North San Juan, CA — North San Juan resident, part-time chemtrail researcher and amateur ionizing radiation hobbyist Skyy Wolford announced to a somewhat disinterested crowd out in front of the Sierra Super Stop that Sedona, Arizona is an elaborate hoax and does not exist. Mr. Wolford, who was recently in the news following his landmark Wi-Fi disability settlement, has been studying what he calls “the Sedona anomaly” for the past 3 years.
“There’s this thing I learned on the Internet called the Bielefeld effect,” said a mood-elevated Mr. Wolford in a Gish Gallop telephone interview. “It’s where there’s this illusion that some place actually exists. People talk about it. They even claim to know people there. But it’s all fake. They’re either part of the conspiracy to keep the hoax alive, or they’re delusional. What’s even more interesting, is that this effect has become more pronounced after Hillary Clinton made a so-called ‘campaign stop’ in the fictitious spiritual town. Really interesting. Think about how far this conspiracy goes up the chain of command.”
The Bielefeld effect, also known as the Bielefeld conspiracy, spread in 1994 on the German Usenet, which claimed that the city of Bielefeld does not actually exist, but is an illusion propagated by various Illuminati forces. Originally an internet phenomenon, the effect has since spread to other hoax cities like Sedona, Arizona. To this day German Chancellor Angela Merkel, refers to Bielefeld in her speeches, even though the city doesn’t actually exist.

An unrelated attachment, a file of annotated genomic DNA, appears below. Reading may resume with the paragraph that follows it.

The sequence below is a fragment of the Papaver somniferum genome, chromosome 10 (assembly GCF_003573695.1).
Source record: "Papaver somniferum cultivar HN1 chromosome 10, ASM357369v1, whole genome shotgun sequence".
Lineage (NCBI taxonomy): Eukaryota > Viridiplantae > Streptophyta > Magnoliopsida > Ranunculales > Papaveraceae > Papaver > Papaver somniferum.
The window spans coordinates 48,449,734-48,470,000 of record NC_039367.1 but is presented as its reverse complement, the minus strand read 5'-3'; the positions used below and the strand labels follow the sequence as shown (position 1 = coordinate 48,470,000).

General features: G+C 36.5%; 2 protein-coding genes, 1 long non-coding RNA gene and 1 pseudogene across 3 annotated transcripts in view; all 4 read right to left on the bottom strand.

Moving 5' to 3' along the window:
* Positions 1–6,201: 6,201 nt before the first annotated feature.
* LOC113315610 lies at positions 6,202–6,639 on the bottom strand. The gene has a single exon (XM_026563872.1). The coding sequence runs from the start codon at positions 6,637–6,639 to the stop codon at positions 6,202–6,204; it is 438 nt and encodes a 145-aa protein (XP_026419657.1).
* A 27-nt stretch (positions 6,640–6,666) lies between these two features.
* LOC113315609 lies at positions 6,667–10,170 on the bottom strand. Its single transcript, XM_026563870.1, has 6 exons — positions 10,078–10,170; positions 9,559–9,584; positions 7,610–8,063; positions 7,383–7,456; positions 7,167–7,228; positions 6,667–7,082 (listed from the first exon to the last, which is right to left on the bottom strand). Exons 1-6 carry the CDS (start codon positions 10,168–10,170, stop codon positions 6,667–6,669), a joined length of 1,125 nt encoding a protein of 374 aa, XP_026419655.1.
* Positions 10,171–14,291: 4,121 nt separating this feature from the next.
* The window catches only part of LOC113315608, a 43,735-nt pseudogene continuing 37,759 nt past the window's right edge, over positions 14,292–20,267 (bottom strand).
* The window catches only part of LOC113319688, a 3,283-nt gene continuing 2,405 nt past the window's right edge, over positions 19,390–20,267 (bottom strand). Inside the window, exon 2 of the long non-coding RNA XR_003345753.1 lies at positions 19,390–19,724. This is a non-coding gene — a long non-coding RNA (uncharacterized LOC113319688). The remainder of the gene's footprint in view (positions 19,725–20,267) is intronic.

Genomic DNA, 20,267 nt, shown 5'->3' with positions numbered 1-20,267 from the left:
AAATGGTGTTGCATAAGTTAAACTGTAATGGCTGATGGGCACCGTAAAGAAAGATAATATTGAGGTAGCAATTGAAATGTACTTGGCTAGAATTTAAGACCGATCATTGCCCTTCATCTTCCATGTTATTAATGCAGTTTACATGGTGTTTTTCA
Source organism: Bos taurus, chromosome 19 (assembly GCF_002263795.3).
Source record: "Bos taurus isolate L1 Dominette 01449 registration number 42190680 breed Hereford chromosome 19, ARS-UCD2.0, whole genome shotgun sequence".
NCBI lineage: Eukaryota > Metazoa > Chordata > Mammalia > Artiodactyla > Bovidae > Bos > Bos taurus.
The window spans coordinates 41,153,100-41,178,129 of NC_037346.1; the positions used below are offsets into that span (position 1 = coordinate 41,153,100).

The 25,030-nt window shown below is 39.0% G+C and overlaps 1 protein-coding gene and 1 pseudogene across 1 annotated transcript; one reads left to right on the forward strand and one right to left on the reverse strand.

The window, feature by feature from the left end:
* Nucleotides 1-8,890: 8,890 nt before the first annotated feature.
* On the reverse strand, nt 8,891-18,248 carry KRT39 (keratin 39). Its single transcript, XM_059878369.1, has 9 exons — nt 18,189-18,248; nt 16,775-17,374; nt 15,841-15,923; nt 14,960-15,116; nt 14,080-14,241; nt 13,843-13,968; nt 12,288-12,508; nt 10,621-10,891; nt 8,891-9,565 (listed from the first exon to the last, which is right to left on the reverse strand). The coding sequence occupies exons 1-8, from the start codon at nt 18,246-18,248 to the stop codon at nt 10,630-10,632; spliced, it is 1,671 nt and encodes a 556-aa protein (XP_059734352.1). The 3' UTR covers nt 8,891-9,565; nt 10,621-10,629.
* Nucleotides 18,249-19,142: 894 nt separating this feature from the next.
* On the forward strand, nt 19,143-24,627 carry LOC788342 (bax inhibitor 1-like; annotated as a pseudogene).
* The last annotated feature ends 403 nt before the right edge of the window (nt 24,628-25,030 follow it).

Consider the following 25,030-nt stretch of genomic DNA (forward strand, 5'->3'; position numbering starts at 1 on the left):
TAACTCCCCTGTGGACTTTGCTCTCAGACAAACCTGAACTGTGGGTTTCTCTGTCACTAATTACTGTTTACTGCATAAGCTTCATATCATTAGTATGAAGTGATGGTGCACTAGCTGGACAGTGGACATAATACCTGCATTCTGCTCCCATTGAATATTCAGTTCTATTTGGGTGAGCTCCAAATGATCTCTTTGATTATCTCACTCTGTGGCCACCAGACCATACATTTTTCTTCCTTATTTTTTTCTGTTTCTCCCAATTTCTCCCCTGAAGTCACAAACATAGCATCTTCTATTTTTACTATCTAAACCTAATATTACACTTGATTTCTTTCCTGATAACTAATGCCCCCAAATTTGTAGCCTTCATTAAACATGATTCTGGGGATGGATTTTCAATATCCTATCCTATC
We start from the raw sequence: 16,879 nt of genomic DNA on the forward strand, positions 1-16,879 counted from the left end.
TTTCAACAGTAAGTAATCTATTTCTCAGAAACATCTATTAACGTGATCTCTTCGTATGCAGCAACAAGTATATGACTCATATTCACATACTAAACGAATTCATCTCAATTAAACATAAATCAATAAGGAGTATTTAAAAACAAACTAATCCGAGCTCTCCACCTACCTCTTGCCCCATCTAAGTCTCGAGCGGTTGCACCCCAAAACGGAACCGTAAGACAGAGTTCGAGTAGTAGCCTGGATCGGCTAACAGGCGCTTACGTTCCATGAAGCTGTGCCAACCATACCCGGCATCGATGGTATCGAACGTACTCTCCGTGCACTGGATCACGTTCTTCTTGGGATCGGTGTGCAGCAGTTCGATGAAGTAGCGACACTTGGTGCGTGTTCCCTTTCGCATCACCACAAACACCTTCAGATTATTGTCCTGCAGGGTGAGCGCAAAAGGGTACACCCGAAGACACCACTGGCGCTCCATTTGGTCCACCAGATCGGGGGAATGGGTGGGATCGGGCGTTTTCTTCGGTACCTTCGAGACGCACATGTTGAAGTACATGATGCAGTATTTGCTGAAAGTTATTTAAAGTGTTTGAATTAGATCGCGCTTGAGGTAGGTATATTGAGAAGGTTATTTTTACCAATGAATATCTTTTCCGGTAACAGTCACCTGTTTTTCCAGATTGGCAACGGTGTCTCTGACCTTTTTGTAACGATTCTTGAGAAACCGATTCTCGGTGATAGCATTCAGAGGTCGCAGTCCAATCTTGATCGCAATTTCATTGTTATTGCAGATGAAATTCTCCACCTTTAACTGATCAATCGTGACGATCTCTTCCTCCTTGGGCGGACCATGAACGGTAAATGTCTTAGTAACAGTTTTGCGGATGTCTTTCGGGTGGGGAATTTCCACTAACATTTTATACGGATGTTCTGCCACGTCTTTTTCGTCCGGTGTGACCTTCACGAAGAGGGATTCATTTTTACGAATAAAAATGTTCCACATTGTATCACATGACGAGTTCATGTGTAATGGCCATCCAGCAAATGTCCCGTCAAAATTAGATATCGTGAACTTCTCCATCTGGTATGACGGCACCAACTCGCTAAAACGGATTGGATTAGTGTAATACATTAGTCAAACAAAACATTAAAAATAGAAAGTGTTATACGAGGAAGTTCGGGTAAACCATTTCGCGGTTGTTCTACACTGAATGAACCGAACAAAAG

Sedona is supposedly located just north of Phoenix and has been called Arizona’s, and Earth’s for that matter, “spiritual vortex of the world” since the conspiracy was started over 117 years ago by landowners from around what is now known as Scottsdale. This is despite spiritualist Edgar Cayce’s proclamation that Nevada City, CA is indeed Earth’s primary vortex. However, after three attempts to contact the local government by Gish Gallop with no success, Mr. Wolford’s observations seem less batshit crazy.
“Look,” continued Mr. Wolford,”It’s really simple to prove that Sedona doesn’t exist. All you have to do is answer these three questions. Number one. Do you know anyone from Sedona? Two. Have you ever been to Sedona, Arizona? And lastly, number three. Do you know anybody who has ever been to Sedona? And don’t say Hillary Clinton.”
Gish Gallop reached out to the local community and asked them Mr. Wolford’s three questions.